Greg, if you are 25 years old I'd say go for it, use 12 m sail if you want. But you are not and neither am I :( Instead of killing yourselve with that kind of monstrosity you may think of moving to a windier and warmer place for example. If moving is not an option then longboard would probably do a similar or better job with less sail real estate . Why don't you check out that Wind Power windsurfing store in Fond du Lac- www.windpowerwindsurfing.com . I think the owner is an expert in longboards like Kona. He may be able to give you the right advice. He visits the forum once in a while btw. www.windsurfillinois.com/index.php/jomso...156-benjamin/profile

    This suggestion is the reason I have kept my Mistral Superlight all these years! It weighs the same as the Kona, yet is 30 cm longer, about the same width, and 40 L more volume. Makes for great fun in light winds.

    Super Lightwind: who has tried one? 9 months 3 weeks ago #6

    • Gregory
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    Thanks both for the advice. :)
    Yep! My brain says "I'm 28" while my body is not. You got that right!
    I've seen a few people doing >10' longboard around where I am and I wasn't too impressed with early planning-ability nor speed. To move around the water it's fine, but I got the taste of speed and that's my medicine! If I'm being told I can sail at speed of >20 knots in 10-12 knots of wind, that sounds pretty cool to me. This seems to be what can be expected from sailing one of these big boards. I need to go somewhere I can try/rent a big kit like that and experience how physically demanding it can be.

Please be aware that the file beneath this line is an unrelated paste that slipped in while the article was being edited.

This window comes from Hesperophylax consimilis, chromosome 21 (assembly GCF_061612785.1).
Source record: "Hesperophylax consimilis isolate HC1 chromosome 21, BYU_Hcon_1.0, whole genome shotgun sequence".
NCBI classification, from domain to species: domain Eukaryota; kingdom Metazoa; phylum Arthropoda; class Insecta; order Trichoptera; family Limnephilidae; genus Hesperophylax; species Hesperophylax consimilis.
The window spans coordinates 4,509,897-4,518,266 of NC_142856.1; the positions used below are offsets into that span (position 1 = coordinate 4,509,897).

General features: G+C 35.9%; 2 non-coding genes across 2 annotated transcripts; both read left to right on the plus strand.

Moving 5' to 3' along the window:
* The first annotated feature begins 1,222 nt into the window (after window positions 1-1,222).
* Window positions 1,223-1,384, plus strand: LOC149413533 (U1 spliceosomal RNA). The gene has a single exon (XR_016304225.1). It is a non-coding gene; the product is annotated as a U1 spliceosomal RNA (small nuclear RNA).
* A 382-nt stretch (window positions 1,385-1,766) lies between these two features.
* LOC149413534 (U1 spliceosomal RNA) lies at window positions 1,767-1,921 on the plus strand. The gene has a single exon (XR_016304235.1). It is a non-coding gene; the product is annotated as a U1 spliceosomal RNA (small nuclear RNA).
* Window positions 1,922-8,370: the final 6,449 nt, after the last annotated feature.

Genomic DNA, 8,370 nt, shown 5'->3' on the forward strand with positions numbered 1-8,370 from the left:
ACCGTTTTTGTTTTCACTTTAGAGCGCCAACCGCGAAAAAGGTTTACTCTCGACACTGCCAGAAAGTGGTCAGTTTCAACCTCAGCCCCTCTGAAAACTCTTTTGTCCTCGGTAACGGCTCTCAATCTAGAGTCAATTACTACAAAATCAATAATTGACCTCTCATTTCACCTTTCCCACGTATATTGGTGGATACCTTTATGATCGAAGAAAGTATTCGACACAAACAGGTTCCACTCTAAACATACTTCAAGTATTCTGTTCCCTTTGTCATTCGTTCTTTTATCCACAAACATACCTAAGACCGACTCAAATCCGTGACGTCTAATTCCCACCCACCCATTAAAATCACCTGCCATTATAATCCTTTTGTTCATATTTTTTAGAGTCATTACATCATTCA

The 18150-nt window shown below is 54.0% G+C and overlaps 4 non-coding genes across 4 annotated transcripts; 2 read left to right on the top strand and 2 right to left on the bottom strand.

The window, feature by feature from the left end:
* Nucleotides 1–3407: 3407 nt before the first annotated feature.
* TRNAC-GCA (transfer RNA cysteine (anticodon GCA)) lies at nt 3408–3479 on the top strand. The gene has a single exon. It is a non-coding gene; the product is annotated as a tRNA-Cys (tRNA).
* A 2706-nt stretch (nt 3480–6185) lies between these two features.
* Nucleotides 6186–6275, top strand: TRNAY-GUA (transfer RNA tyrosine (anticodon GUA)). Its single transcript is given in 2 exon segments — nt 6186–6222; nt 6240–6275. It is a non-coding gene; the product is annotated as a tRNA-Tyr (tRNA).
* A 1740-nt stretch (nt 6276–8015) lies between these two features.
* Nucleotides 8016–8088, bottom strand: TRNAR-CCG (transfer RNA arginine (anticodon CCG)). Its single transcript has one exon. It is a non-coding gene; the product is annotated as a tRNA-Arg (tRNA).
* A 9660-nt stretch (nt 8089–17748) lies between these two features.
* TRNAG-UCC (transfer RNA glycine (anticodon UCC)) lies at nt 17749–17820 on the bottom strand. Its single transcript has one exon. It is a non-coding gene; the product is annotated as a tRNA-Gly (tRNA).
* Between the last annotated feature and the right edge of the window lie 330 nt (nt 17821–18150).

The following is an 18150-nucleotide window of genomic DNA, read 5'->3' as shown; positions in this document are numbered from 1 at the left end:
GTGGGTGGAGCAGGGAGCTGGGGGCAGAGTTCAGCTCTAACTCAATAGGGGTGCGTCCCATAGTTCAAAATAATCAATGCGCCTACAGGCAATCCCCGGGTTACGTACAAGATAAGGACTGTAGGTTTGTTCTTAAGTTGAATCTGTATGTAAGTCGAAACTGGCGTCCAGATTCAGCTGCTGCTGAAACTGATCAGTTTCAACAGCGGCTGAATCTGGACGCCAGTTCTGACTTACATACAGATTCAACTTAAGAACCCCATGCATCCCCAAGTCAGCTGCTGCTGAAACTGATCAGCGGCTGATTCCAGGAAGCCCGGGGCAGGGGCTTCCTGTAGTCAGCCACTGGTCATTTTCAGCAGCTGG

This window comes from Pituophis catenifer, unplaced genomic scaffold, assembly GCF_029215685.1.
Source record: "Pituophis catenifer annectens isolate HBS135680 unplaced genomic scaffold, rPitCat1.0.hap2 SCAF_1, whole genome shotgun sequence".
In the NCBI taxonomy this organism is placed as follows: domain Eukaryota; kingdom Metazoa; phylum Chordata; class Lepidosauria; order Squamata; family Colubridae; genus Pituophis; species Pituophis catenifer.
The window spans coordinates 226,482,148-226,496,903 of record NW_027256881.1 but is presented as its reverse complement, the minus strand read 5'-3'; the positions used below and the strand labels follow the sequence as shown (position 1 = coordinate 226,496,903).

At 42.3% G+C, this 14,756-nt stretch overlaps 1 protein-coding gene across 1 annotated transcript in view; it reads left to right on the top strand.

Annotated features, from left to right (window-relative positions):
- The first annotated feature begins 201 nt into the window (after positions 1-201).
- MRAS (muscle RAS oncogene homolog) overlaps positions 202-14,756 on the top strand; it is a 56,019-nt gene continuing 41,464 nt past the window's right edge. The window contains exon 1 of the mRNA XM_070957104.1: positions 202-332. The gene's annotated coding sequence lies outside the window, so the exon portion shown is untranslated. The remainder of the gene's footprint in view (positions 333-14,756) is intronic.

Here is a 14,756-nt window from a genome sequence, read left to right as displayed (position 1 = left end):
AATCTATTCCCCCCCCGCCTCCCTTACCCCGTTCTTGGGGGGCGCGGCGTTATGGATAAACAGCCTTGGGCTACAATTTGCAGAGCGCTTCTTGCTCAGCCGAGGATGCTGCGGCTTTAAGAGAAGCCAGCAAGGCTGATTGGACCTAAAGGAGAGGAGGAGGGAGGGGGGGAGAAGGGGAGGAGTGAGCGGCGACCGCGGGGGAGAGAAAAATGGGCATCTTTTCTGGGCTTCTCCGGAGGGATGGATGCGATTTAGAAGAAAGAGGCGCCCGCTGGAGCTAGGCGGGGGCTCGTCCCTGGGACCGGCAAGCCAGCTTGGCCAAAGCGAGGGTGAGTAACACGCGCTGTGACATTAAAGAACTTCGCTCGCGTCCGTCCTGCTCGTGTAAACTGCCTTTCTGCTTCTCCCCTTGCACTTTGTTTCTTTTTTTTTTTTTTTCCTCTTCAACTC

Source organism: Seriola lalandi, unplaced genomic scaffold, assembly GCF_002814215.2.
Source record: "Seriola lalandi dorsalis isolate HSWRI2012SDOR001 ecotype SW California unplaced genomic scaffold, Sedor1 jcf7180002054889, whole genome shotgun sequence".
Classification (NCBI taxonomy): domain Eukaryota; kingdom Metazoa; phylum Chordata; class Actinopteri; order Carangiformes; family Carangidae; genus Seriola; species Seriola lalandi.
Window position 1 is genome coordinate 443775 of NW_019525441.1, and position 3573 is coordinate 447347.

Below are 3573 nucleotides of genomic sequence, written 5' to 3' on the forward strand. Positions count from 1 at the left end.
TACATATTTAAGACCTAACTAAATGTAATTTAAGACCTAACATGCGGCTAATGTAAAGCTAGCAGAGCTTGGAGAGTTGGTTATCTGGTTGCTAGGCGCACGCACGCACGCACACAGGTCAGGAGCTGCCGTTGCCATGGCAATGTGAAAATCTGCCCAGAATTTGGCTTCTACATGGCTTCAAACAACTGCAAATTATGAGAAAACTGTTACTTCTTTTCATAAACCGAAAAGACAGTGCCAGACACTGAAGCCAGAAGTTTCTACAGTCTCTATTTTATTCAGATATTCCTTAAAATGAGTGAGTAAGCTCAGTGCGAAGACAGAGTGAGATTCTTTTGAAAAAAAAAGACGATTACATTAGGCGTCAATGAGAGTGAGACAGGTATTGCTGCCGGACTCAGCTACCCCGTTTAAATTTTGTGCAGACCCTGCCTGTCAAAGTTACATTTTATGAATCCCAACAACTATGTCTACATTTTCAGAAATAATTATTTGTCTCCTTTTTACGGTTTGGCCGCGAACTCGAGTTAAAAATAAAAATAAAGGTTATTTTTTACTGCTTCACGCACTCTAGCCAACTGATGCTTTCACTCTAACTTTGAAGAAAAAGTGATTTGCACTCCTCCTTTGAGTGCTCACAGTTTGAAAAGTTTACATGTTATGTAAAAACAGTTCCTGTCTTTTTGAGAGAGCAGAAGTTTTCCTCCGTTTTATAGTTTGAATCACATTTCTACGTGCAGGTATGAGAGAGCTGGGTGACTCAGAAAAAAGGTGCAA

Anyhow, If more people reading this thread have sailed on a modern Super Lightwind board, plz share!
    Thanks

    Super Lightwind: who has tried one? 9 months 3 weeks ago #7

    • Ady
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    I suspect you can squeeze some more low end out of your big kit. By placing your boom at the second mark top to bottom of the cutout or above it, setting the sail with moderate downhaul and almost neutral outhaul and using some bad ass fin you may be able to lower the planing threshold to below 15 mph wind. The AtomIQ certainly has lots of potential built in, you just need to work more to unlock it because it lacks volume.
    You've probably read this article already, but just in case you hasn't here it is:
    www.windsurf.co.uk/peter-hart-up-and-riding-in-a-flash/
    One trick Ive discovered in the last hour of the last time I sailed my 94 after getting pissed off by numerous catapults and slow planing issues is to look hard at the mast foot for few seconds until the board is about to release , while doing all the other right things at the same time aswell. I use that trick when waterstarting, but for planing I felt it also helped me , by making me push more down on the boom with my arms, sailing at a better angle off the wind, keeping the sail upright and open and somehow stabilizing/focusing/ the whole system-rider, board and rig really good. Haven't tried it yet with my big kit, but I don't see a reason for it not to work the same way because it basically makes you focus your mind and body on the right spot-the mast foot area.

    Super Lightwind: who has tried one? 9 months 3 weeks ago #8

    • Gregory